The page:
However, I sense a disturbing trend here. First the gobsmacking sized bits of turtles and now sheep. Darren. Is there something you’d like to get off your chest? ;)

  12. #12 Laelaps
    May 7, 2007

    Congratulations on the new job! It may not be what you were looking for, but I’m sure the projects you’re doing research for will benefit greatly from your expertise.

  13. #13 johannes
    May 7, 2007

    Congratulations on the new job!

    Interisting post on sheep, by the way, I think Daimler-Chrysler will just love those details from the sexual life of their trademark Dodge Bighorn ram!

  14. #14 Sarda Sahney
    May 7, 2007

    Congratulations, I look forward to seeing your attention to detail compliment future prehistoric programming!!

  15. #15 neil
    May 7, 2007

    Congrats on the TV gig! Judging from the popularity of your TZ, there is a big market for more-sophisticated and scientifically up-to-date zoology/paleontology programming. I only hope the stuff you work on gets to the States promptly!

    Regarding the name “bighorn sheep”, there’s an oral history from the Crow (Apsaalooke) nation that tells how the Bighorn River was named by a band of seven magical sheep, lead by one “Big Metal”:

    “We seven rule these Bighorn Mountains. That
    river down there in the bottom is the Bighorn
    River. Whatever you do, don’t change its name.
    It shall be know as the Bighorn River. If you ever
    change the name of the river, there will be no
    more Absaroka (Crow). The Absaroka will be no
    more.” (from the National Park Service guide to the Bighorn Recreation Area)

    Of course, the mention of metal in the legend reveals that this version postdates European contact. Still, I’m inclined to believe that the river, basin and mountains are named for the sheep and not vice versa (at least until you find that reference).

    Lewis and Clark named a number of rivers and peaks “Argali” or “Ibex” either because they saw bighorns there, or perhaps in as translations of existing native names.

  16. #16 luca
    May 9, 2007

    Woah! Congratulations, Darren! Sorry for being so late to the party, I had a couple of heavy weeks too. More to come soon.

  17. #17 TheBrummell
    May 9, 2007

    …the horns are indeed big in the mountain-dwelling bighorns, and can have a combined weight of almost 20 kg, which is about equal to the weight of the rest of the skeleton.

    OK, that’s crazy. I’ve done work on sexual selection, and as a metric of how far down the impress-the-females-at-any-cost path a species has gone, comparing the mass of the character with the mass of some other organsimal feature of obvious importance seems useful, in a qualitative kind of way. Highly appropriate for a scientific presentation at a meeting, for example.

    I’ve been fortunate enough to see Bighorns in the wild on several occassions, including once a fight between males. The sound of the impacts carries an incredible distance, such that I heard the fight before I saw the animals, from about two kilometers away.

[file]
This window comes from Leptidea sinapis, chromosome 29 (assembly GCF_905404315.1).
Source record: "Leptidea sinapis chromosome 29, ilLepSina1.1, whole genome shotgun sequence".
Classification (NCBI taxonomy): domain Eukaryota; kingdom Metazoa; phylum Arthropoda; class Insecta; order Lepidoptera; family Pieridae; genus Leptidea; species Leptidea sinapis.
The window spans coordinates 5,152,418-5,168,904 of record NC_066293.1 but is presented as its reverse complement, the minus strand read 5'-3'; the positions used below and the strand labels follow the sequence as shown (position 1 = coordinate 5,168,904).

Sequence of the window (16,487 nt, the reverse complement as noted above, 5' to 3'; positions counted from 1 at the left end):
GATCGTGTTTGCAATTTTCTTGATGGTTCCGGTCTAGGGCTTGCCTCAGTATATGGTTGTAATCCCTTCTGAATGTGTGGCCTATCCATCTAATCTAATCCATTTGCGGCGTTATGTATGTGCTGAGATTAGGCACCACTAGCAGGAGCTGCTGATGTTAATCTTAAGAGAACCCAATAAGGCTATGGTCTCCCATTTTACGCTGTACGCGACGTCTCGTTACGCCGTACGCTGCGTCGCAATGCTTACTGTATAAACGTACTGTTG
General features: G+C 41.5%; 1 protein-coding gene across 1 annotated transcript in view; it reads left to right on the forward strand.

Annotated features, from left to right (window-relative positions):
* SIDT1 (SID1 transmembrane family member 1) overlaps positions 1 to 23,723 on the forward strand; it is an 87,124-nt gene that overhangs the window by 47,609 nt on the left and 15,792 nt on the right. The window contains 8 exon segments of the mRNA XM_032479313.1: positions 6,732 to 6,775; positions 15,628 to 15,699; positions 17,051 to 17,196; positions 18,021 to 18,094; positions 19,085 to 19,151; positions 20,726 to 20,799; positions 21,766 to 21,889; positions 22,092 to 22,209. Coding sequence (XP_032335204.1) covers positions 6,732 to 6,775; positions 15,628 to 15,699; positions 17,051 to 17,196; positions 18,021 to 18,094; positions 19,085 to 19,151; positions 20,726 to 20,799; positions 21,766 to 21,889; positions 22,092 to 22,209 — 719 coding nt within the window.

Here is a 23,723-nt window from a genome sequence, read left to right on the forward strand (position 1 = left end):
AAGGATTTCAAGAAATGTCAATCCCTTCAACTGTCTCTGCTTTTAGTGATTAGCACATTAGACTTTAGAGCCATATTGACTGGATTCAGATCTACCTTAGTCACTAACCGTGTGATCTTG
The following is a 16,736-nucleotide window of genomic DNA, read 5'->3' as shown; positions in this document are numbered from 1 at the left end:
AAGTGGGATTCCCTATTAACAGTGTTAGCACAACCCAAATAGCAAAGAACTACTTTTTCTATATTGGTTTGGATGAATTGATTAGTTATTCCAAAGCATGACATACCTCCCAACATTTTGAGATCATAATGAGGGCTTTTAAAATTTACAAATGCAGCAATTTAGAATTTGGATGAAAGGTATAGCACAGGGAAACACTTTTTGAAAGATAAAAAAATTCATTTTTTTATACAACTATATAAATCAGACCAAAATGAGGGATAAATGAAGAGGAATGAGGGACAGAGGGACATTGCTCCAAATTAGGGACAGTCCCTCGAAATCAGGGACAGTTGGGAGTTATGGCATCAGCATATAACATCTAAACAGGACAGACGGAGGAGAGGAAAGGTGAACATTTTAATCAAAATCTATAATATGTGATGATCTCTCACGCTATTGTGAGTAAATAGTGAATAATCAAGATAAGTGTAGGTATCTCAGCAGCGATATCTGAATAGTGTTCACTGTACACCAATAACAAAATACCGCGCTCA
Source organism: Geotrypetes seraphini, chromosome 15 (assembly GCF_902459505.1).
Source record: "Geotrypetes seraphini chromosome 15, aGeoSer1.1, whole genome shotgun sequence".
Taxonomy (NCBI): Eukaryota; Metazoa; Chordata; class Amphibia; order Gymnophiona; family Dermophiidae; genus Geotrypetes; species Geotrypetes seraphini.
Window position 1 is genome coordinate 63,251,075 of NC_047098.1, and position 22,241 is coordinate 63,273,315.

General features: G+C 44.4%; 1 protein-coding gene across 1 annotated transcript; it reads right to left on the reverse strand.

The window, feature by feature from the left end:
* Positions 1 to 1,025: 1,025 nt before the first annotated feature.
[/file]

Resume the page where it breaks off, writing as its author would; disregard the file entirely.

Congratulations on the new job. Not as nice as a big sack full of cash lying about in the countyside, I suppose, but I’m happy to hear you’ll be able to apply your expertise to a couple of good projects. Please keep up the good work, both here and in your scientific career (i.e. peer-reviewed publications).

  18. #18 yuyuqun
    October 2, 2007

    Hi Darren,

    Could you tell me where is the photo of Ovis ammon hodgsoni from (location)? I have a argali photo from Himalaya mountains, can we share them?

    yuqun yu

  19. #19 Darren Naish
    October 18, 2007

    Dear Yuqun Yu – I’m having trouble finding out where I got the image from. I will post the answer here as soon as I find it – please come back here and check again. Thanks for your interest.

  20. #20 JIA ZHIYUN
    December 22, 2007

    Dear Friend,

    Who can tell me how to contact Yuyu Qun? We lost contact for years. Thanks a lot.

    Zhiyun JIA, PhD
    Standing Associate Editor
    Acta Zool Sinica

  21. #21 Sibylle
    May 11, 2009

    thanks for all that really useful info on argali – I’m doing a lot of research on snow leopards and of course argalis are one of the snow leopard’s main prey species. You mention that argali hunting may help the local economy, its a vexed question. While it may help the local economy in some areas it certainly doesn’t help the local snow leopards who due to decreases in natural prey species then hunt domestic animals, for which they are of course killed in retribution. Slowly some places are changing the way local people and snow leopards interact, hopefully it will be fast enough to save the species in the wild. Keep up the great blog.
    Sibylle
    http://www.snowleopardblog.com

  22. #22 Lavaa Boya
    February 6, 2011

    Hello mr. Darren Naish
    Greetings from Mnogolia
    My name is L.Boya. I’m 38 years old and work as national hunting guide for argali and ibex for last 17 years. Congratulations for studing of ram and useful info on argali. Please keep up the good work and keep study argali. Iwould like share my knowledge with you and others ho had great love and interest for this magnicifent geature.
    With regards
    l.Boya